Let’s face it, barely anyone in UK Adland predicted Brexit. Now the dust of the actual referendum has settled a bit, we have a new Prime Minister and both major parties have seen their divisions rise to the surface exposing the deeply held resentments and ideological differences that had previously been papered over, we can have a proper look at how Adland both failed to anticipate and combat a popular decision that may set the UK back years in economic growth and social progress.

At the heart of the issue where the Advertising industry in the UK, and more specifically London, is concerned is the demographic makeup of agency staffers and their socio economic backgrounds. It’s no secret that advertising agencies are trying to focus more on diversity and any efforts in the right direction should be applauded. We’re seeing more ethnic minority participation from junior level all the way up to the key movers and shakers. Almost every agency head has made a commitment to expanding the female presence at leadership level and LGBT inclusiveness and visibility also appears to be on the up.

Progress in all of its forms should be applauded but there are underlying structural economic issues that cannot be ignored. Some efforts to to redress the gender balance have seen white middle class male leadership be replaced by white middle class female leadership in what seems like only an incremental improvement. Creative departments, Account Management and Planning across most agencies still exude a strong public school mafia vibe where everyone will have been to university and a disproportionate chunk will have been privately educated. It seems that in much of what has been written in the industry press on Brexit, very few have made the link between diversity and the tone-deaf nature of the creative output for the Remain side.

The results of the referendum have shown us that the ‘out’ vote was strong in working class communities outside of London where the benefits of EU membership, globalisation and technocratic forms of government and industry are not felt in terms of cheap city breaks, gap years and Air bnb. Working class Britons living in post-industrial towns across the country face job insecurity, wage depression and the depletion of previously existing community bonds in contrast to exotic restauraunts and cheap domestic labour. This is not to give credibility to the UKIPs and Britain Firsts of today’s Britain who seek to exploit and divide a wider sense of malasie but to point to a large section of the buying public who brands, including that of the defeated Remain campaign aren’t connecting with.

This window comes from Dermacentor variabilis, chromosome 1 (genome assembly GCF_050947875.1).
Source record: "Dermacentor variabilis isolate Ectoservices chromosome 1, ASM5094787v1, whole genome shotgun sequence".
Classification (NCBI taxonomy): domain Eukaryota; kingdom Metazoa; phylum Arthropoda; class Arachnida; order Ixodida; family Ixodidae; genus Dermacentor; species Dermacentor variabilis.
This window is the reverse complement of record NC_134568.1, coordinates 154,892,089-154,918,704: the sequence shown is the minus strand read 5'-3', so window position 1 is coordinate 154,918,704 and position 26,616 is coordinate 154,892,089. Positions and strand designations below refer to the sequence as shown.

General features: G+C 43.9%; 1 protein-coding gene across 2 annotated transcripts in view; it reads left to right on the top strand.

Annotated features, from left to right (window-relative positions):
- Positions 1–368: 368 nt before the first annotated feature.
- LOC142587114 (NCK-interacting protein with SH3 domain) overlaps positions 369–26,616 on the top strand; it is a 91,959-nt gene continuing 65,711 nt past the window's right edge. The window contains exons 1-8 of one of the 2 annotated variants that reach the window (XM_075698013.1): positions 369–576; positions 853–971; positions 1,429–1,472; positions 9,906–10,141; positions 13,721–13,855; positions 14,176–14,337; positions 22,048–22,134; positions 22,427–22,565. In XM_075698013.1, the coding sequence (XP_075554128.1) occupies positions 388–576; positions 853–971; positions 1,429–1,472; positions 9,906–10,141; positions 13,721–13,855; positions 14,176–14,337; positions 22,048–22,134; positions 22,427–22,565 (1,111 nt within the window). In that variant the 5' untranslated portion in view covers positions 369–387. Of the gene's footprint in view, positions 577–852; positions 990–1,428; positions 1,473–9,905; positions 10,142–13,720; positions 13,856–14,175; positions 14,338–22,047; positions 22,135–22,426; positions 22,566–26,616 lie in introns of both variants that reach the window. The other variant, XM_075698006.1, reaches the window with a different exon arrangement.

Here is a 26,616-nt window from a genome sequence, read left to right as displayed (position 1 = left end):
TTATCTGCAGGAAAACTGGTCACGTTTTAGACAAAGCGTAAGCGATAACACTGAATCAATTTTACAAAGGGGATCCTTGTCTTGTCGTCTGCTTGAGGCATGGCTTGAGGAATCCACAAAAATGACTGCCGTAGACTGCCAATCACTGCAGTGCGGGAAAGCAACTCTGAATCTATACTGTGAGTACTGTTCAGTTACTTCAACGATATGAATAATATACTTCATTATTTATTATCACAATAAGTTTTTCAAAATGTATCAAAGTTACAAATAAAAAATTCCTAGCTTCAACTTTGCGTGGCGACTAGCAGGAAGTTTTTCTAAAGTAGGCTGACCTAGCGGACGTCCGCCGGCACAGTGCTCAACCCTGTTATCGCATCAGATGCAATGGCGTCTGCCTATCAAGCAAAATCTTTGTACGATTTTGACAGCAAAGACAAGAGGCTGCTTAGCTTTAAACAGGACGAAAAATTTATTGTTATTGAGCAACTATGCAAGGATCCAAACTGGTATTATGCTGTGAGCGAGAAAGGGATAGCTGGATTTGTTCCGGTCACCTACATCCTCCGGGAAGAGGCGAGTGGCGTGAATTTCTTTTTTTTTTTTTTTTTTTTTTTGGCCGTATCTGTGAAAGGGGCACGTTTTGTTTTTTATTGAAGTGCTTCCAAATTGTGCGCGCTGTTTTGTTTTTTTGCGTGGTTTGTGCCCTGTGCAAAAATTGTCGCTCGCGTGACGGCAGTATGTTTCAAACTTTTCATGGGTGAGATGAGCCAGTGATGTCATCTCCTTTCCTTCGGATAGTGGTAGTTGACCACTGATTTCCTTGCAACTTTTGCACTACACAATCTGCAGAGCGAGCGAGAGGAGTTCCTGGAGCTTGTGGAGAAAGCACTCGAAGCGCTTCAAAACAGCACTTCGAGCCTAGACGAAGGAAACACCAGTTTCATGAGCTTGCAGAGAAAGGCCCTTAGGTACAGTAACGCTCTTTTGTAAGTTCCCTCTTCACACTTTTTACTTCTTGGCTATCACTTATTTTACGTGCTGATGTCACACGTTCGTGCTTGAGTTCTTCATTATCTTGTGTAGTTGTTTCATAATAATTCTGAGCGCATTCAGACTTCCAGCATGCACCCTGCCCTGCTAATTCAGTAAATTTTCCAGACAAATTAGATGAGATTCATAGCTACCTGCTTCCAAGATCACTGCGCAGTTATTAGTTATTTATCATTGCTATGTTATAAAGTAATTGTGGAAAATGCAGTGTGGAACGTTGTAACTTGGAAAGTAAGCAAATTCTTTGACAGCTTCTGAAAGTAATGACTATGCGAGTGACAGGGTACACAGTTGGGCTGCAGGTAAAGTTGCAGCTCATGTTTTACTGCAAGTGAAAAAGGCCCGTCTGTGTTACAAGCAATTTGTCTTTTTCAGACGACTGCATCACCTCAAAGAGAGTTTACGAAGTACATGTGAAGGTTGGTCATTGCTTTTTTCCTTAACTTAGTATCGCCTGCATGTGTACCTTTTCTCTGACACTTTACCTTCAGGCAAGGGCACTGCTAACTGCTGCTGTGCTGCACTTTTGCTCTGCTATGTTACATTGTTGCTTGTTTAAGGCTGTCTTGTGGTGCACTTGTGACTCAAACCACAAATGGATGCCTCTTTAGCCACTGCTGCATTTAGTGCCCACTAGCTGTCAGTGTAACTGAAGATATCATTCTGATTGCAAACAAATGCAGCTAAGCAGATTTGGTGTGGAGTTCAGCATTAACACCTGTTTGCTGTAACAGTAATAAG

The comms that actually ran made for mundane viewing at best and they focussed on young people and their ‘future’ which made the grave mistake of preaching to the converted. The decisive misjudgement was in ignoring those among the general population who don’t feel that they have a future to protect in the first place. The double-thronged approach of regurgitating IMF warnings and employing Kiera Knightley and Lily Cole in drives for the youth vote seems to be aiming at simultaneously playing on people’s fear of potential financial insecurity and encouraging already pro-European cosmopolitan young voters to show up and vote. Whilst both sensible approaches on their own right, neither held any weight with people lacking any of the attributes of economic, social or political capital such as gainful employment, home ownership, a university education and the option to live and/or work abroad. Worse still yet altogether more indicative of the problem at hand were the ads that didn’t run, all of which from the image of Nigel Farage with a Hitler moustache to the image of key politicians from the Brexit campaign with the headline ‘Do you want to be left alone on a small island with these men?’ Here you can see a palpable sense of middle-class sneering and Mock the Week style wishy-washy social liberalism that smells a lot like one of those trite Question Time exchanges between an audience member and Nigel Farage where any kind of constructive and insightful criticism is cast aside for a damning cry of ‘but you’re racist!’

The purpose of this post isn’t neccesarily to argue that M&C Saatchi needed to round up a bunch of white working class copywriters from the North with racist Dads for this campaign but instead to point to how the growing lack of opportunities for those from more marginalised backgrounds evident across society as a whole has become a key issue for Adland and the resulting creative output. The problem however is rooted in the highly insulated bubble that the clear majority of the advertising industry originate from and operate in. The issue goes deeper than whether or not agencies were able to fully grasp and meet the challenge of the EU referendum Remain campaign. If all departments at creative agencies are mainly staffed by one demographic it’s hard to see how work that speaks to consumers outside of that group can be produced.

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